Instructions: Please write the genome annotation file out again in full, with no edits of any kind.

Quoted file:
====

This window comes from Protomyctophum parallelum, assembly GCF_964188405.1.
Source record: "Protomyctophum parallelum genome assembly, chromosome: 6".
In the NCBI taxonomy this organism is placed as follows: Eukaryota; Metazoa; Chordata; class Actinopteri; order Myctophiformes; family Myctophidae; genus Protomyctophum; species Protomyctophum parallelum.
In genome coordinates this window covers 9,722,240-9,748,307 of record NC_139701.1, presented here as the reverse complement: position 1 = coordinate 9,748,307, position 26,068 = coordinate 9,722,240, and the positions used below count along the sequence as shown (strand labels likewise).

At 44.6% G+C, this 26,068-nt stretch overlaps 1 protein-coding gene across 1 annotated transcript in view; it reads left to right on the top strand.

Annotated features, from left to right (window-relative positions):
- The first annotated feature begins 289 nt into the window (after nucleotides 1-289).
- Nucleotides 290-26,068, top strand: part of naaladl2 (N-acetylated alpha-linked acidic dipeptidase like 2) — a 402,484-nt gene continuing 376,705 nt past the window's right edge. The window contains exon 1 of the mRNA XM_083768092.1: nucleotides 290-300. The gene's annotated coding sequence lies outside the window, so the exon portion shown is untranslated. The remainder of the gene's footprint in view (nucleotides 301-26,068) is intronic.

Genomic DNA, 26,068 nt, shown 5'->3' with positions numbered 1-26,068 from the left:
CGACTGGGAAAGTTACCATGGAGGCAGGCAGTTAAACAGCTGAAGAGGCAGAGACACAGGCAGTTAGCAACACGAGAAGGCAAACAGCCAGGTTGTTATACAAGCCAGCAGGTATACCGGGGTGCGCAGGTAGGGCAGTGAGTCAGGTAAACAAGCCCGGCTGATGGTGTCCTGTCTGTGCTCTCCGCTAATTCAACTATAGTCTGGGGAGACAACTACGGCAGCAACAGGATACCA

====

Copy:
This window comes from Protomyctophum parallelum, assembly GCF_964188405.1.
Source record: "Protomyctophum parallelum genome assembly, chromosome: 6".
In the NCBI taxonomy this organism is placed as follows: Eukaryota; Metazoa; Chordata; class Actinopteri; order Myctophiformes; family Myctophidae; genus Protomyctophum; species Protomyctophum parallelum.
In genome coordinates this window covers 9,722,240-9,748,307 of record NC_139701.1, presented here as the reverse complement: position 1 = coordinate 9,748,307, position 26,068 = coordinate 9,722,240, and the positions used below count along the sequence as shown (strand labels likewise).

At 44.6% G+C, this 26,068-nt stretch overlaps 1 protein-coding gene across 1 annotated transcript in view; it reads left to right on the top strand.

Annotated features, from left to right (window-relative positions):
- The first annotated feature begins 289 nt into the window (after nucleotides 1-289).
- Nucleotides 290-26,068, top strand: part of naaladl2 (N-acetylated alpha-linked acidic dipeptidase like 2) — a 402,484-nt gene continuing 376,705 nt past the window's right edge. The window contains exon 1 of the mRNA XM_083768092.1: nucleotides 290-300. The gene's annotated coding sequence lies outside the window, so the exon portion shown is untranslated. The remainder of the gene's footprint in view (nucleotides 301-26,068) is intronic.

Genomic DNA, 26,068 nt, shown 5'->3' with positions numbered 1-26,068 from the left:
CGACTGGGAAAGTTACCATGGAGGCAGGCAGTTAAACAGCTGAAGAGGCAGAGACACAGGCAGTTAGCAACACGAGAAGGCAAACAGCCAGGTTGTTATACAAGCCAGCAGGTATACCGGGGTGCGCAGGTAGGGCAGTGAGTCAGGTAAACAAGCCCGGCTGATGGTGTCCTGTCTGTGCTCTCCGCTAATTCAACTATAGTCTGGGGAGACAACTACGGCAGCAACAGGATACCA